The woman behind the counter was wearing a loose cotton dress. Her skin was the colour of aged tan leather, but was softened by her smile. She scooped balls of creamy mozzarella di bufula into a bag. This oozing cheese was the work of those weathered hands and it was the best to be found this side of Naples, or so I was told.
The best mozzarella that Lazio has to offer; the humble panaderia in Lambrugo, stocked with the finest prosciutto in all of Italy; the crostata that resolutely appears on every birthday table – it’s so often the work of a tireless mother, a devoted nonna and more and more frequently, a skilled young woman.
Italian chef, Nadia Santini was recently named the best female chef in the world. Alongside her, in restaurants, bakeries and homes from Aosta to Messina stand other men, women, nonni, parents and whole families preserving – and shaping – an incredible Italian food culture. I want to take you on a journey through the humble kitchens of Italy, from the most devoted hearts to the most expectant mouths.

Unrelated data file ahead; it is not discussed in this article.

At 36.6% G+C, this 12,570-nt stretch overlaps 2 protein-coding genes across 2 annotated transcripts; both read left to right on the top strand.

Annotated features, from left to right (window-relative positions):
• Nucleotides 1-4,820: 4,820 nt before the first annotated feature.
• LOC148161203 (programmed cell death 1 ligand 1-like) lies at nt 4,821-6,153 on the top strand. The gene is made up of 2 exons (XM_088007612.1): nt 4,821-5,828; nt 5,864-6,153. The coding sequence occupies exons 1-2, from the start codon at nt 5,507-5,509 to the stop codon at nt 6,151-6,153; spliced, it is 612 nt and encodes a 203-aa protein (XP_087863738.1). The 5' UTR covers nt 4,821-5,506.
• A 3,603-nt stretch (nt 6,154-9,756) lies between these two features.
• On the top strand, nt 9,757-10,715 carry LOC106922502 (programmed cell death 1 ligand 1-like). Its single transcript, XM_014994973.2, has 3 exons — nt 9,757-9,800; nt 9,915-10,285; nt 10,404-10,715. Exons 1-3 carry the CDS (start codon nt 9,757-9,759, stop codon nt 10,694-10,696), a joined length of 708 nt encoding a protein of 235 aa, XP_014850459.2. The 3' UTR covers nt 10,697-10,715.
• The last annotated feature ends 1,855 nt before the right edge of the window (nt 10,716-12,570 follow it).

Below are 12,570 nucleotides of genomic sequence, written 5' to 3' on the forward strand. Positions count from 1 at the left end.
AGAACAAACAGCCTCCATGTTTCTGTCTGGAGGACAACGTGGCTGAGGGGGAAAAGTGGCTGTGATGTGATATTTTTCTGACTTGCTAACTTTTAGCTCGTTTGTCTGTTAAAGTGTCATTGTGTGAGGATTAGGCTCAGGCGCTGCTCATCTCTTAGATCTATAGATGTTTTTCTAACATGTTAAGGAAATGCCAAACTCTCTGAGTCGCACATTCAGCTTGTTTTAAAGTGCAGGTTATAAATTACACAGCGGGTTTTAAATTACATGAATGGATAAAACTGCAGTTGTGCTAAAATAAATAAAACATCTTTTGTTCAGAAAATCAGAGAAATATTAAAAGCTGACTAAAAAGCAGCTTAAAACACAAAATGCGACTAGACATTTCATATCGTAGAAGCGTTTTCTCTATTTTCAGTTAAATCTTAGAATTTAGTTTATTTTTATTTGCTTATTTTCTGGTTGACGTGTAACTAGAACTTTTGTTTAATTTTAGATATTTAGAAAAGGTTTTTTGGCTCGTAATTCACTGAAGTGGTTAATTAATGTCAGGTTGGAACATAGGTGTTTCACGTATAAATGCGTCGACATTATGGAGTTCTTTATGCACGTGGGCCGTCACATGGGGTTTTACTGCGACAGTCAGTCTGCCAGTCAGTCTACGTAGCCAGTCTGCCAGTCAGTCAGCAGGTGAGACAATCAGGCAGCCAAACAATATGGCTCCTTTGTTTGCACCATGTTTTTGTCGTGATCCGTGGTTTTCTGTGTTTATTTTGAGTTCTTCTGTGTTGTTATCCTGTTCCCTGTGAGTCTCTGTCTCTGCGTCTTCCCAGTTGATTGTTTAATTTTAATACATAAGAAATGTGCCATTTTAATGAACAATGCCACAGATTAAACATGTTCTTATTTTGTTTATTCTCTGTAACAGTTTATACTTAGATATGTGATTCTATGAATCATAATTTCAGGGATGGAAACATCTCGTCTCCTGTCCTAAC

The best place to begin any journey is by sitting in the shade of an olive tree in Tuscany, bare toes on parched grass, eating a huge plate of the finest Serrano ham with hunks of juicy melon. Okay, well I can’t offer you the shady olive tree, but I can offer you a very simple recipe for a very Italian meal.
Prosciutto and Melon Salad (from The Independent)
1 shallot, thinly sliced 1 tbsp red-wine vinegar, 2 tbsp olive oil, 1 tbsp honey, 1 ripe canteloupe melon, halved and deseeded, 12 slices parma ham, Small handful mint leaves
1. To make the dressing, mix the shallot, vinegar, olive oil and honey with some sea salt and pepper, then set aside.
2. Scoop the flesh of the melon on to a serving platter, spoon over the dressing and toss to coat.
3. Lay the serrano ham on top and scatter with mint before serving.